It s not the reading that matters, but the rereading So true of all JLB s worksI have the Collected Fictions, but am splitting my review of that into its components, listed in publication order Collected Fictions all reviews The Book of Sand is the eighth, published in 1975 After the generally quite straightforward stories of Brodie s Report, this is a welcome return tomystical, metaphysical tales This review does NOT include the four stories published as Shakespeare s Memory.The It s not the reading that matters, but the rereading So true of all JLB s worksI have the Collected Fictions, but am splitting my review of that into its components, listed in publication order Collected Fictions all reviews The Book of Sand is the eighth, published in 1975 After the generally quite straightforward stories of Brodie s Report, this is a welcome return tomystical, metaphysical tales This review does NOT include the four stories published as Shakespeare s Memory.The Other 6 The encounter was real, but the other man spoke to me in a dream How often have you wondered what you would tell your younger self, if you had the chance Would your younger self take any notice What else would you talk about More importantly, would you give them a glimpse of my past, which is now the future that awaits you , and if you did, would you be constraining that future by doing so So many of JLB s stories have semi fictionalised aspects of himself, or a person meeting another version of themselves this has both See also August 25, 1983 , below, and Borges and I in Dreamtigers But although it is described in pleasant terms, JLB says it was almost horrific while it lasted and mentions elemental fear and the sleepless nights that followed view spoiler They talk about literature, of course and family Young JLB has recently read Dostoyevsky s The Double, which is apt It s awkward, though We were too different, yet too alike We could not deceive each other and that made conversation hard Each of us was almost a caricature of the other JLB realises There was no point in giving advice,,, because the young man s fate was to be the man that I am now He concludes that the meeting was real for him, but merely a dream for his younger self hide spoiler This story is also an opportunity for JLB, by then in his mid seventies, to appraise his life, work and influence He s quite harsh, saying he wrote too many books, including poetry that will give you a pleasure that others will not fully share, and stories of a fantastical turn.UlrikkeA rarity in JLB s writings this features a woman and as the subject of intense and sudden love and desire.Ulrikke is a Norwegian with an air of calm mystery , staying in York, where she meets the narrator, a celibate middle aged man who is a professor visiting from Columbia view spoiler The tender one night stand that ensues is idealised and ethereal but with signs of looming death The bedroom is dark, with a vague glass and then nofurniture, nomirrors Like sand, time sifted away Ancient in the dimness flowed love, and for the first and last time, I possessed the image of Ulrikke As so often with JLB, the reader is left unsure how much of this is real, and if not, what it means is Ulrikke the perfect woman or the yin to JLB s yang, or something else altogether hide spoiler The Congress 5 This has a separate review because I ran out of words here The Congress.There are More Things 6 There arethings in heaven and earth, Horatio, than are dreamt of in your philosophy Hamlet.One of the homilies drummed into us at school was Send postcards to people when they re alive, not flowers when they re dead In this, a man visits the former house of the dead uncle who taught him philosophy and felt what we always feel when someone dies the sad awareness, now futile, of how little it would have cost us to beloving But this isn t straightforward remembrance.The house was auctioned and bought by a secretive foreigner for twice as much as anyone else offered The purchaser dumped all the books and furniture, and tried and failed to get the original architect to remodel it Others were brought in to do the work, which was completed in two weeks, overnight, and the owner was never seen again It s having dark fairytale qualities now.The nephew is curious In fact his curiosity has previously led him to marriage to a woman utterly unlike myself trying laudanum into an exploration of transfinite numbers and now this terrifying adventure In order to truly see a thing, one must first understand it An armchair implies the human body scissors the act of cutting The passenger does not see the same ship s rigging as the crew If we truly saw the universe, perhaps we would understand it view spoiler He visits the architect, who was a personal friend of his uncle, but he learns little, other than that the new owner is Jewish and wanted a monstrosity built in place of the original house That night, he dreams of a labyrinth, and next day he visits the carpenter who did some of the refurbishments He s evasive he says that the customer is always right, but that Preetorious was not quite right Over the next few days, the nephew walks around the boarded up house until, sheltering from a storm, he discovers the gate is unlocked and the door ajar The floor is bare earth and the furniture is scattered and strange None of the insensate forms corresponded to the human figure or any conceivable use They inspired horror and revulsion It s pertinent that this story is dedicated to H P Lovecraft.Then he hears something heavy and slow and plural Curiosity got the better of fear, and I did not close my eyes Then it stops Who, what, why did he see hide spoiler The Sect of Thirty There is no man that does not carry out, wittingly or not, the plan traced by the All Wise I wish I believed in pre destination I could do whatever I liked, without fear of anydamnation that I would have had anyway though I suppose the fact I think that condemns me in itself This is another story based on the discovery of a partial manuscript, in this case, a Christian sect of the name in the title Their views, though varied especially about death and actions would be considered heretical by most Christians, and one aspect repulsive and illegal to all But there is a Biblical logic, however twisted I take it as a warning against fundamentalism, and especially looking so much at the details that you lose the broader context of right and wrong view spoiler Their generosity to the poor means they do not even have clothes for themselves Because looking at a woman lustfully is as sinful as having sex with her, and the former is impossible to suppress, they are promiscuous what about lustful women, consent etc The sect s name comes from Judas payment for betraying Jesus thirty pieces of silver , and because all the participants in the crucifixion are unknown except for Judas and Jesus, the sect venerates the two equally and absolves the others Crucifixion is key in breach of the fifth commandment, members are crucified when they reach the age at which it happened to Jesus thirty three hide spoiler The Night of the GiftsThis revisits the Platonic idea that knowing is really just recognising because we ve seen all things in some former world see also The Congress, above When the narrator was nearly thirteen, he went to town on a Saturday night with an older labourer Bars, dancing, drink, women You can guess the gist, but it has a slightly unreal quality, especially towards the end, when you wonder how much of it was real, and how much embroidery The narrator asks that question himself, drawing parallels with the Captive Indian girl and the story she told of the Indian raid that led her to her current situation view spoiler Within the space of a few hours I d learned how to make love and I d seen death at first hand hide spoiler The Mirror and The Mask 5 Like Undr below and The Library of Babel in The Garden of Forking Paths , this explores the paradox of infinity coupled with minimalism More than that, it s about the sacred danger of true beauty.A king wants to be immortalised in song He gives a poet a year to compose such a piece The song is a triumph and the poet is given a silver mirror He is also given another year to write an even better song view spoiler In the second song, the verses were strange They were not a description of the battle, they were the battle But the king liked the obscurity of the verses and gave the poet a golden mask is this like The Emperor s New Clothes The third year, the poet returns with a single line The poet and the king mouthed the poem as though it were a secret supplication, or a blasphemy The kind is amazed that all wonders are encompassed so succinctly, but he and the poet now share the sin of having known Beauty, which is a gift forbidden mankind The final gift is a dagger, which the poet dutifully uses as expected The king is a beggar who wanders the roads of Ireland, which once was his kingdom, and has never spoken the poem again hide spoiler Undr I ve written so many words about JLB, and yet this story is all about encompassing a whole life, a whole word, in a single sound How is that possible How close can we get Why would we try Like The Mirror and the Mask above and The Library of Babel in The Garden of Forking Paths , this explores the paradox of infinity coupled with minimalism and the peril of such perfection A man travels to a remote northern country where they have true faith in Christ They carve runes of Odin not very Christian , rather than writing on paper or parchment Perhaps that is why the poetry of the Urns is a poetry of a single word Carvings around the town are of different symbols, but all are, apparently, the Word with a capital W very Biblical view spoiler The Urns are also prone to crucifying strangers again, not very Christian To avoid that fate, the traveller composes a laudatory poem It seems to be well received the king gives him a silver ring but he glimpses a dagger under the king s cushion The next man presents a poem of a single word, and everyone is deeply moved by it The traveller doesn t catch the word, but another poet warns him he ll die for hearing it, and helps him escape He can t tell the traveller the word because it is a sworn secret, no one can teach another anything and You must seek it on your own.He travels for many years, eventually returning to find the poet and old man On his deathbed, he tells the traveller a single Word, and in it, he sees everything the poet s life and his own Then he picks up the harp and composes his own single word, demonstrating he has understood hide spoiler A Weary Man s Utopia 6 A glimpse of a possible, simpler, future, but I m not sure it s one I d want to live in, even if there were no poverty or war I m reminded of Le Guin s short story The Ones Who Walk Away from Omelas The ending has an unexpected punch.A traveller meets a very tall man with peculiar eyes who realises, by the clothing that the traveller has come from another time The only common language they can find is Latin The diversity of languages encouraged the diversity of nations the earth has returned to Latin Esperanto has no place in this vision it was rejected in The Congress, above, as well.For a utopia, envisaged by a writer, there are some surprising features, especially regarding books On the other hand, is does presage some of the downsides of the internet despite being published in 1975 No one cares about facts any They are mere points of departure for speculation and exercises in creativity In school, we are taught Doubt, and the Art of Forgetting There are no libraries or museums because we want to forget the past and Each person must produce on his own the arts and sciences that he has need for Every man must be his own Bernard Shaw, his own Jesus Christ, and his own Archimedes That sounds inefficient and solitary We live in time, which is successive, but we try to live sub aeternitatis under eternity It s not the reading that matters, but the rereading the old man has not readthan half a dozen books in his four hundred year life Similarly, printing has been banned for it tended to multiply unnecessary tests to a dizzying degree A brief trawl of the internet shows the truth of that, and the potential for information overload All this was no sooner read than forgotten blotted out by new trivialities People believed only what they could read on the printed page and boy do they believe it was on a website or in an email that said it was reported on CNN, so it must be true esse est percipi to be is to be portrayed selfies and general online validation, yep JLB saw that too.In this utopia, there is of course, no poverty and therefore no vulgar wealth , and indeed, no money Governments gradually fell into disuse some former politicians found success as comedians and witch doctors Space travel ceased when we found we could never escape the here and now every journey is a journey through space.It sounds lonely, though each person has only one child, and the old man lives alone When an individual has reached a hundred years of age, he is able to do without love and friendship but why would he Being the master of your own life also means being the master of your own death, but this is no Soylent Green scenario each chooses their own time.After the leisured description of this time place, there is a neat but shocking ending to the story view spoiler The traveller sees strange art that is almost blank painted with colours that your ancient eyes cannot see He is given one as a souvenir of a future friend Then others arrive, help the old man strip the house and they all walk off to the crematory The death chamber was invented by a philanthropist whose name, I believe, was Adolf Hitler Such a subtle way to make the point that Martin Amis was perhaps trying to make in the crass Time s Arrow and Vonnegut did rather better in Slaughterhouse Five In my study still hangs the canvas that someone will paint, thousands of years from now, with substances that are now scattered across the planet hide spoiler The BribeIn the afterword, JLB says this is an exploration of Americans obsession with ethics he reckons it couldn t have happened anywhere else I m not sure about that, but nevertheless, it s a straightforward short story of university politics no mystical allusions in this one Dr Winthrop has to pick one of two candidates to chair a conference The characters and relative merits of the two candidates were rather dull until I realised the twist of the tale view spoiler One of the candidates realises Dr Winthrop will strive to be impartial and to be seen as such So he publishes a paper criticising Dr Winthrop s work, on the assumption that will get him the job Written in the correct English of the non native speaker, never stooped to incivility, yet it did have a certain belligerence Not once was Winthrop s name mentioned, but Winthrop felt persistently attacked It worked, and the winner then goes to Winthrop to tell him They conclude they share the sin of vanity one boasting of his strategy, and the other proud of his integrity hide spoiler Avelino ArredondoThis is based on a historical event, outlined in the notes However, it works quite well as a story, even without that knowledge.Arredondo says farewell to his friends and sweetheart, saying he s going away However, he s really hiding in his back room, reading the Bible having sold all his other books , but without trying to understand it There is an unexplained deadline of August 25 which is the title of a story in Shakespeare s Memory , though we re told he won t finish reading the Bible, and there are chaotic games of chess, with missing pieces, that won t end He missed his friends terribly, though he knew without bitterness that they didn t miss him view spoiler It was all preparation for assassinating the president though he had to ask who he was, to be sure he shot the right man He cut himself off from friends and newspapers so they could not be blamed hide spoiler The DiskGreed, futility, loneliness, magic An old woodcutter lets a traveller into his hut The traveller has the disk of Odin, which is unique because it has only one side It also makes him king The woodcutter can t see it when the king opens his palm, but he can feel it, and he thinks he catches a glint view spoiler The woodcutter kills the king so he can get an sell the disk but he never finds it Ever hide spoiler The Book of SandA travelling Bible salesman sells a holy book from India, The Book of Sand, so called because neither sand nor this book has a beginning or an end It is like The Library of Babel in The Garden of Forking Paths in miniature It is written in an unknown script, with occasionally illustrations, and page numbers that are non sequential and change every time If space is infinite, we are anywhere, at any point in space If time is infinite, we are at any point in time view spoiler They buyer narrator JLB cipher tells no one what he has bought He fears theft, but also the possible discovery that the book is not actually infinite He becomes an obsessive recluse the book is monstrous, and so is he like Gollum and his precious , and of course JLB s own story of The Zahir, in The Aleph It defiled and corrupted reality What to do I considered fire, but I feared that the burning of an infinite book might be similarly infinite He eventually hides it in a shady corner of the national library hide spoiler Quotes America, hobbled by the superstition of democracy, can t make up its mind whether to be a democracy The miraculous inspires fear On blindness, he is able to see the colour yellow, and light and shadow But don t worry Gradual blindness is not tragic It s like the slowly growing darkness of a summer evening Indecisiveness or oversight, or perhaps other reasons, let to my never marrying Love that flows in shadow, like a secret river Time that infinite web of yesterday, today, the future, forever, never is the only true enigma In time, one inevitable comes to resemble one s enemies His face would have been anonymous had it not been rescued by his eyes, which were both sleepy and full of energy Newspapers are museums of ephemera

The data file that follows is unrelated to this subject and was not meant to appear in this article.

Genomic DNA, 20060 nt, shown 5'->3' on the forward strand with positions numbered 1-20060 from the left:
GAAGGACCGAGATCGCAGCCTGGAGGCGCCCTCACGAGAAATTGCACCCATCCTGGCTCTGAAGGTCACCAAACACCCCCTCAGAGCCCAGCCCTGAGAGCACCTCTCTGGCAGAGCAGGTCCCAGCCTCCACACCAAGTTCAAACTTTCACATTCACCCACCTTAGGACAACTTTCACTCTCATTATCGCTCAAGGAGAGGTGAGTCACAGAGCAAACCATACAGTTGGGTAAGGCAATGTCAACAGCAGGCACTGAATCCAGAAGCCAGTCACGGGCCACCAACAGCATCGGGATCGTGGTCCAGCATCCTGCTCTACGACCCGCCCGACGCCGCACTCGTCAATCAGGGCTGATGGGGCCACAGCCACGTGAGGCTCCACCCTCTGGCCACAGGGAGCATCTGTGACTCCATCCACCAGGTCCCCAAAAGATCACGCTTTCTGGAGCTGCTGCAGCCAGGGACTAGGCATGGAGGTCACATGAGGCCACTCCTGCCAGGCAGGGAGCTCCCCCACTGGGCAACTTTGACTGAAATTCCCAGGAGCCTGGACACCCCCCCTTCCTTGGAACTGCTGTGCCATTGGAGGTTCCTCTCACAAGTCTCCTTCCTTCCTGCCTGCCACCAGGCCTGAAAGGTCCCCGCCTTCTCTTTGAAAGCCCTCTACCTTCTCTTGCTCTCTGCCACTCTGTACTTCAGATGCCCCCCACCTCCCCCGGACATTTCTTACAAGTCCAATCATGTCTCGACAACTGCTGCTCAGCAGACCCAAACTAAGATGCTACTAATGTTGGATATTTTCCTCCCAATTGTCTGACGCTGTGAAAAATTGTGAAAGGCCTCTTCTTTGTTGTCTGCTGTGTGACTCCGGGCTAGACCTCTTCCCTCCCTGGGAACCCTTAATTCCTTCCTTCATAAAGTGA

5. says: